In an effort to extend the foregoing important insights, the present work formulates the basic GH secretion pattern in the male rat in a simplified construction arising from the primary consensus interactions in the system among GH, GHRH, and SRIF (15, 18, 21, 23, 26, 27,34, 40, 45, 47-50, 53). We show that this deterministic representation can evolve dynamic feedback and feed-forward-sensitive GH output over time while exhibiting stochastic features arising solely from the nodal interactions.
Network Connectivity Within the GH Axis
The basic within-axis regulatory features, which are postulated in ensemble to drive the episodic release of GH, are presented schematically in Fig. 1.
The network consists of five principal feed-forward and feedback interactions as well as an expected elimination and release process for each of GH, GHRH, and SRIF. The release processes are affected by the interactions, whereas the elimination functions are assumed to remain largely stable. Briefly, the core regulatory interactions that impact GH secretion are as follows. 1) GHRH directly and dose responsively drives pituitary GH release in vitro and in vivo (21, 27). Biochemical studies have shown that somatotrope GHRH receptors mediate intracellular cAMP generation, Ca2+-dependent GH gene transcription, and the exocytosis of GH-containing secretory granules (34). 2) Higher concentrations of SRIF inhibit GHRH-driven GH secretion via a family of SRIF receptors, which variously mediate inhibition of GHRH-stimulated adenylyl cyclase via Gi, Ca2+-channel conductance, somatotrope cell-membrane hyperpolarization, and nuclear phosphatase activation (11, 27). 3) Autofeedback by GH via brain GH receptors (37, 41) increases the release of hypothalamic SRIF with a delay of 40–60 min in the adult male rat (8), probably acting via SRIF-receptor subtype 2 receptors to restrain GH secretion (56). 4) SRIF negatively regulates the release of GHRH from the hypothalamus into the portal blood. This interaction is evident in both in vitro and in vivo experiments (21) and is structurally defined by synaptic associations of SRIF neurons on a subpopulation of GHRH-containing and SRIF receptor-expressing arcuate nucleus neurons (16, 49). 5) GH autonegative feedback suppresses GHRH gene expression and GHRH secretion (3,10, 21, 28, 34, 40, 44). We hypothesize that the inhibiting effect on hypothalamic GHRH release is time delayed to account for the collective decay of neuronal GHRH secretion, capillary clearance of GHRH, dissociation of prior GHRH bound to GHRH receptors, and extinction of the GH secretory response.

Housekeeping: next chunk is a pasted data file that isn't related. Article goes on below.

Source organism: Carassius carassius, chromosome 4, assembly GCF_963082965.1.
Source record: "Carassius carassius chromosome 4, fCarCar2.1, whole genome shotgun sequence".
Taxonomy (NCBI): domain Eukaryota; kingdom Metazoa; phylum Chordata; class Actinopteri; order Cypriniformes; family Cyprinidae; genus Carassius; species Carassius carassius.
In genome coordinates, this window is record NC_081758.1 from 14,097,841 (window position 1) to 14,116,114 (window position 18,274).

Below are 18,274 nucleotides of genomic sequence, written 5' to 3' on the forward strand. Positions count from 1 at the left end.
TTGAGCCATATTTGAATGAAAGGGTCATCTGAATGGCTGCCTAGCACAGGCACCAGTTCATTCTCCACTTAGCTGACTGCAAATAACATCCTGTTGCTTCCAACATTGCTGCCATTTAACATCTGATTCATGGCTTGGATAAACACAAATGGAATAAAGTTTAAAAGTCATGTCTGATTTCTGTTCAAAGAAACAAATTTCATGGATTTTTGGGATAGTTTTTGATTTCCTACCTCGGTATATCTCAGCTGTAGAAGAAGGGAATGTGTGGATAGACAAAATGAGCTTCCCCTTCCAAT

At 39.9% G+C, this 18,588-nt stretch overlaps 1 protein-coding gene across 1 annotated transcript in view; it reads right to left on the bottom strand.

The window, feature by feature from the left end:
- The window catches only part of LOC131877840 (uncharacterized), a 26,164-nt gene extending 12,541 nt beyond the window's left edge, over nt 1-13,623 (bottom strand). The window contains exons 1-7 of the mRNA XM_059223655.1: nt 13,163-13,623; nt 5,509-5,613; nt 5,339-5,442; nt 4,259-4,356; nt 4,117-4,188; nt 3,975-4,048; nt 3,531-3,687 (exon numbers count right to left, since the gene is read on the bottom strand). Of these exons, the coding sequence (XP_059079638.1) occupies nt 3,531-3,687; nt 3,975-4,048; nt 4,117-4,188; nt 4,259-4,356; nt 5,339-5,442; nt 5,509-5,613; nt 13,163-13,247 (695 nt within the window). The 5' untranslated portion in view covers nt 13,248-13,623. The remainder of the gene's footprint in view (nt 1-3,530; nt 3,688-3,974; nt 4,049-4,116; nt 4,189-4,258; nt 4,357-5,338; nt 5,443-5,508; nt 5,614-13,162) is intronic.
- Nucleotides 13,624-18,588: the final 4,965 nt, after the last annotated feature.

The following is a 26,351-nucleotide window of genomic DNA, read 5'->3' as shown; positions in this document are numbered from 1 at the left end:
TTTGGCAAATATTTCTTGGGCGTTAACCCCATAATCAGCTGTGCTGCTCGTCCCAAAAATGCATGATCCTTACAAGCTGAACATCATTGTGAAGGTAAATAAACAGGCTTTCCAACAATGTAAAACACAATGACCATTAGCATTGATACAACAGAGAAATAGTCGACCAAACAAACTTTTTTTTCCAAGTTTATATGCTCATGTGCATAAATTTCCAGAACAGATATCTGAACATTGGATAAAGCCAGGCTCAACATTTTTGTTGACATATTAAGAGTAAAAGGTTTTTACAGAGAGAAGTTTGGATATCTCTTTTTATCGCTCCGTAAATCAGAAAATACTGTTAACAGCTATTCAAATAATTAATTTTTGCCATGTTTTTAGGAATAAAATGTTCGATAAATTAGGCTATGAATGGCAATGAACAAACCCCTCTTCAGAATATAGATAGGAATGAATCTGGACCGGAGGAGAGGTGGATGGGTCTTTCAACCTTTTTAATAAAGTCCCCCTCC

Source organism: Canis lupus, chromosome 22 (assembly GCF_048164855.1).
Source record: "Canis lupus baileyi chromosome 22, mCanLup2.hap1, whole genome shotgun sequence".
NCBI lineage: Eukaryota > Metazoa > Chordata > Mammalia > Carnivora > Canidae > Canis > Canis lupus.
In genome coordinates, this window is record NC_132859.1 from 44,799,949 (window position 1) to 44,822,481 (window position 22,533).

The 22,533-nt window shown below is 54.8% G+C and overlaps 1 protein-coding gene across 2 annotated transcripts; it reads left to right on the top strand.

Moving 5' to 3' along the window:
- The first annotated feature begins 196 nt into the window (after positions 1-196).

Interactions 1 and 2 are assumed to occur nearly simultaneously as observed in vitro; i.e., GH release is possible only if GHRH concentrations are high and SRIF levels are relatively low. Analogously, in vivo experiments show an amplified GH secretory response to GHRH injections during ongoing GH secretory bursts (when SRIF is low) and, conversely, impaired GH release when GHRH is infused during a GH trough period corresponding to higher SRIF levels (48).
Interactions 4 and 5 are also assumed to be concurrent, so that GHRH release occurs only when both previous GH and SRIF levels are low. In this regard, Plotsky and Vale (39) observed that GH and GHRH are released concomitantly with SRIF withdrawal in the anesthetized adult male rat. On the basis of more intensive blood sampling in the conscious ovariectomized sheep (19), GHRH release also consistently (∼70%) precedes GH secretory bursts.
The foregoing basic interactions are well established by multiple independent investigations in the rat. We thus next ask whether this core of relationships is sufficient to explain the typical pattern of spontaneous GH release in the male rat.
We model each of GH, SRIF, and GHRH as released continuously at feedback-specified rates. Each peptide undergoes time-invariant and hormone-specific exponential clearance. However, for GH and GHRH (but not SRIF), the rate of release is controlled by feed-forward and/or feedback inputs from the other two peptides. In the case of SRIF, feedback is here construed as only via GH, albeit indirect evidence exists for GHRH and/or SRIF (auto)feedback also under some conditions (21).
To describe the rate of change of the GH concentration in the circulation, we assume that the SRIF concentration exerts a negative effect on the release of GH, whereas the GHRH level stimulates GH secretion. Thus the rate of change of GH concentration with respect to time is given by Equation 1where t is the time, k 1and k r,1 are the rate constants of elimination and release, respectively, and F1 + and F2 − are the corresponding up- and downregulatory driving functions, respectively, for which we use corresponding Hill functions (7) where t1 and t2 andn 1 and n 2 are thresholds and Hill coefficients, respectively, for the two regulatory functions acting on GHRH and SRIF [for motivational details, see Chen et al. (7)]. At relatively high Hill coefficients, the thresholds are the concentrations, near which the corresponding effects emerge. The multiplicative form is used to ensure that GH release can occur only when SRIF levels are low and when GHRH is capable of achieving stimulation.